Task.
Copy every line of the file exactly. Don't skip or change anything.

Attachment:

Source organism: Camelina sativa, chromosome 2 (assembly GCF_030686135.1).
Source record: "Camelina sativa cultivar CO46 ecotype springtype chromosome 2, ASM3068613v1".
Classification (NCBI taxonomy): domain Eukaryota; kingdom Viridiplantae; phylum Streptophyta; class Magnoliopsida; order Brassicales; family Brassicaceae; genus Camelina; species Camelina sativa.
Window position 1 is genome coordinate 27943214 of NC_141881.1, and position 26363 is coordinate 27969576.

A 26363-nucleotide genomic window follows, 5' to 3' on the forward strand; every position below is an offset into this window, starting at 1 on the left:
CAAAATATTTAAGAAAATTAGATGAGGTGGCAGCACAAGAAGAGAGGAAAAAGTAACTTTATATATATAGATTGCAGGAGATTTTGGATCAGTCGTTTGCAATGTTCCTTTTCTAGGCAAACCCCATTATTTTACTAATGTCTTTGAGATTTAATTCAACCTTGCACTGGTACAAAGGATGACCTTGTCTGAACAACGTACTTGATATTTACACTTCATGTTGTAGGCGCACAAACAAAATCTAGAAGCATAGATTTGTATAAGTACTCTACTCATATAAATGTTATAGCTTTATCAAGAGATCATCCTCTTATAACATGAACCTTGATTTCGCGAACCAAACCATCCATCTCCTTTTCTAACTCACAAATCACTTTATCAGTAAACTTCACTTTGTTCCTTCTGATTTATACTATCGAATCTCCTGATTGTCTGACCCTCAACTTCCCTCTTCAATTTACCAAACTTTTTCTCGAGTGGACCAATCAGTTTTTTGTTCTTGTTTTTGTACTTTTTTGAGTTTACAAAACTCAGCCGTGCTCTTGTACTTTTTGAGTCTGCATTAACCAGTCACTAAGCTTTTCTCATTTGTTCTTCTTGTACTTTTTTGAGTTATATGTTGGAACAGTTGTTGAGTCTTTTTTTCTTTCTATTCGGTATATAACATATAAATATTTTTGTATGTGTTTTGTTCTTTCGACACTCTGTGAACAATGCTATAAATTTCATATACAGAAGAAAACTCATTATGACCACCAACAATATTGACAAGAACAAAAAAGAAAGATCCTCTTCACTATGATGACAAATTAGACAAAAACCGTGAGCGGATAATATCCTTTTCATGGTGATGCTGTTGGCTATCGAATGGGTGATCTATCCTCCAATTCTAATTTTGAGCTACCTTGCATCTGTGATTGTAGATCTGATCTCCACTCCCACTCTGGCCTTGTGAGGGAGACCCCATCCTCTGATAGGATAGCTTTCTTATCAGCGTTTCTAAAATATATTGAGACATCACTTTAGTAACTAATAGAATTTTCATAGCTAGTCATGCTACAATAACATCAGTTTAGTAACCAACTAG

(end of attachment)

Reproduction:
Source organism: Camelina sativa, chromosome 2 (assembly GCF_030686135.1).
Source record: "Camelina sativa cultivar CO46 ecotype springtype chromosome 2, ASM3068613v1".
Classification (NCBI taxonomy): domain Eukaryota; kingdom Viridiplantae; phylum Streptophyta; class Magnoliopsida; order Brassicales; family Brassicaceae; genus Camelina; species Camelina sativa.
Window position 1 is genome coordinate 27943214 of NC_141881.1, and position 26363 is coordinate 27969576.

A 26363-nucleotide genomic window follows, 5' to 3' on the forward strand; every position below is an offset into this window, starting at 1 on the left:
CAAAATATTTAAGAAAATTAGATGAGGTGGCAGCACAAGAAGAGAGGAAAAAGTAACTTTATATATATAGATTGCAGGAGATTTTGGATCAGTCGTTTGCAATGTTCCTTTTCTAGGCAAACCCCATTATTTTACTAATGTCTTTGAGATTTAATTCAACCTTGCACTGGTACAAAGGATGACCTTGTCTGAACAACGTACTTGATATTTACACTTCATGTTGTAGGCGCACAAACAAAATCTAGAAGCATAGATTTGTATAAGTACTCTACTCATATAAATGTTATAGCTTTATCAAGAGATCATCCTCTTATAACATGAACCTTGATTTCGCGAACCAAACCATCCATCTCCTTTTCTAACTCACAAATCACTTTATCAGTAAACTTCACTTTGTTCCTTCTGATTTATACTATCGAATCTCCTGATTGTCTGACCCTCAACTTCCCTCTTCAATTTACCAAACTTTTTCTCGAGTGGACCAATCAGTTTTTTGTTCTTGTTTTTGTACTTTTTTGAGTTTACAAAACTCAGCCGTGCTCTTGTACTTTTTGAGTCTGCATTAACCAGTCACTAAGCTTTTCTCATTTGTTCTTCTTGTACTTTTTTGAGTTATATGTTGGAACAGTTGTTGAGTCTTTTTTTCTTTCTATTCGGTATATAACATATAAATATTTTTGTATGTGTTTTGTTCTTTCGACACTCTGTGAACAATGCTATAAATTTCATATACAGAAGAAAACTCATTATGACCACCAACAATATTGACAAGAACAAAAAAGAAAGATCCTCTTCACTATGATGACAAATTAGACAAAAACCGTGAGCGGATAATATCCTTTTCATGGTGATGCTGTTGGCTATCGAATGGGTGATCTATCCTCCAATTCTAATTTTGAGCTACCTTGCATCTGTGATTGTAGATCTGATCTCCACTCCCACTCTGGCCTTGTGAGGGAGACCCCATCCTCTGATAGGATAGCTTTCTTATCAGCGTTTCTAAAATATATTGAGACATCACTTTAGTAACTAATAGAATTTTCATAGCTAGTCATGCTACAATAACATCAGTTTAGTAACCAACTAG